Smartphone-powered 3D wound imaging, Strava integrations for UK users, and more digital health news briefs

Also: Researchers building apps for consumer genetic test literacy; patients favor biometric matching.
By Dave Muoio and Laura Lovett
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Point-and-shoot wound imaging. Earlier this week, mobile imaging and AI platform Tissue Analytics has revealed a new feature that can generate a 3D image of a patient's wound from a five-second smartphone video. Once made, these images can be easily shared to EMRs through the platform’s integration Cerner, Epic, athenahealth, and Allscripts.

"Tissue Analytics uses sophisticated algorithms that allow clinicians to generate and securely transfer clinical data from Android or iOS devices into the EMR. Now, for the first time ever, I'm very excited and honored to present our 3D measurement feature that requires no external device attachments," Joshua Budman, CTO of Tissue Analytics, said in a statement. "From a very simple five-second video, we can now generate a true 3D rendering of any wound, to provide clients with volume and depth measurements at a submillimeter resolution."

Digital tools to understand genetic test results. As consumer genetic testing continues to grow and genetic counselors see their expertise in greater demand, researchers are turning to apps to help the average user better understand and interpret their results. A new project supported by a $500,000 National Science Foundation grant and jointly conducted by NYU, Wellesley College and the Open Humans Foundation will be working on mobile apps that help users share genome and microbiome results and relevant news with family members or disease peer groups. In addition, the collaboration will use the funds to examine users’ understanding of how these data are presented.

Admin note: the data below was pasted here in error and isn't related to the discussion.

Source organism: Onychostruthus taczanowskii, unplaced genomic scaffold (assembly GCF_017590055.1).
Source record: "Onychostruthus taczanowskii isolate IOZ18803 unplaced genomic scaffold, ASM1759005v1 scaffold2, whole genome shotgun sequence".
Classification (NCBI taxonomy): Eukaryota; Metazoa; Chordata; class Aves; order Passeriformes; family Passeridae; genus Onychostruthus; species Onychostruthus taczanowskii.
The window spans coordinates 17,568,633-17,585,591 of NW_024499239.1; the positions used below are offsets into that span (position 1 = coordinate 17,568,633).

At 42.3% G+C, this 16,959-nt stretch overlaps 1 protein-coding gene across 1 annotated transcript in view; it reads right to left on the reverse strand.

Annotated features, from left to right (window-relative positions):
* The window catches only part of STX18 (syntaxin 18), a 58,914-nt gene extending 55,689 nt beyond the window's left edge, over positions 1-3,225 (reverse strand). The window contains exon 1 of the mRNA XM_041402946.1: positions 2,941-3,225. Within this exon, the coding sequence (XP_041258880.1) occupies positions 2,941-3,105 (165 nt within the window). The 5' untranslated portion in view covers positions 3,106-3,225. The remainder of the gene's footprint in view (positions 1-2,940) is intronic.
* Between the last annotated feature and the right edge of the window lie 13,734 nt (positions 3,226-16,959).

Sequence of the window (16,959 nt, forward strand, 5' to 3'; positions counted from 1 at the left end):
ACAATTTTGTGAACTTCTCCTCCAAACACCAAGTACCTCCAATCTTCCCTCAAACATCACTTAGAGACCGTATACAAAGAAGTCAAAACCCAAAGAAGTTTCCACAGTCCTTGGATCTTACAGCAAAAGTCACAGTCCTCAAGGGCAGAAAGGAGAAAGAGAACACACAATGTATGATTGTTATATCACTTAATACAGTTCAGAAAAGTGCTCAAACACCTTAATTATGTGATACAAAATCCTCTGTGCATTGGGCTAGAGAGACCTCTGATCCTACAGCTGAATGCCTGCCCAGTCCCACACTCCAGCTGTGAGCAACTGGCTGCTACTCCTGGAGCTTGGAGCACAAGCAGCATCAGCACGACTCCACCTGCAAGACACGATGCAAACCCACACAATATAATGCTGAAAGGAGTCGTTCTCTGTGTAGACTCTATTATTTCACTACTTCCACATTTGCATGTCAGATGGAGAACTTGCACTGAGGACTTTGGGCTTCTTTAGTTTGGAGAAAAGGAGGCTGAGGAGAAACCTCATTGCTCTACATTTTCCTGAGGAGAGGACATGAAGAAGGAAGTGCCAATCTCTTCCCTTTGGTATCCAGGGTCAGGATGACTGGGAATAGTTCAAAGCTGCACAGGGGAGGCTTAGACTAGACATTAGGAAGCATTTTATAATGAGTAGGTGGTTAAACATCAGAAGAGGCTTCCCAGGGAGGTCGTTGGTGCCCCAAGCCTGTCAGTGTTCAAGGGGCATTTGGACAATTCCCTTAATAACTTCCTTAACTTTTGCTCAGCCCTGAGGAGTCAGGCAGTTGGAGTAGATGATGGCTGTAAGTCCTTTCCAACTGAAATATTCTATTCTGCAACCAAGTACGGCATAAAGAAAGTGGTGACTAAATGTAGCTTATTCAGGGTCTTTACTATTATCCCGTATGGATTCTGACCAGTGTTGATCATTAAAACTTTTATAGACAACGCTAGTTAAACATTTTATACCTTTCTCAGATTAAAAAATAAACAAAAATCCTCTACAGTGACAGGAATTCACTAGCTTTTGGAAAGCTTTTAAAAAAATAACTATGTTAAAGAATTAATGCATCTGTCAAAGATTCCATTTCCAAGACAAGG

Biometric patient matching. A team from Pew Charitable Trusts researching inadequate patient matching (or linking the right person with their health records from multiple systems) found that the public’s most favored method of improving matching was through biometrics.

The researchers discovered that survey participants overwhelmingly supported having unique identifiers to improving matching. Most preferred the biometric identify, but some participants reported preferring a smart card or numeric identifier. Other options included smartphone apps, third-party data matching and standardization.

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New tools for UK fitness app users. Strava’s fitness and GPS workout app recently unveiled new integrations with a number of UK-based exercise platforms, Wareable reports.

The app now allows users in the UK to sync their workouts through PureGym, Gidme, Technogym, Concept2, TrainerRoad, Zwift and MySwimPro. Users can also make class appointments using MindBody, which already came to the US in August.

Survey says docs favor patient engagement tech. Nearly three-quarters of doctors believe that patient engagement technology is a boon to the patient’s healthcare experience, according to a new survey of 200 physicians conducted by PatientPoint (which makes said technology) and Digital Health Coalition found that three-quarters.

In addition, 95 percent of survey respondents said that they were currently using at least one piece of medical engagement tech in their practice, and roughly three-quarters also said that they did not have an issue with advertisements from pharmaceutical groups appearing alongside educational content.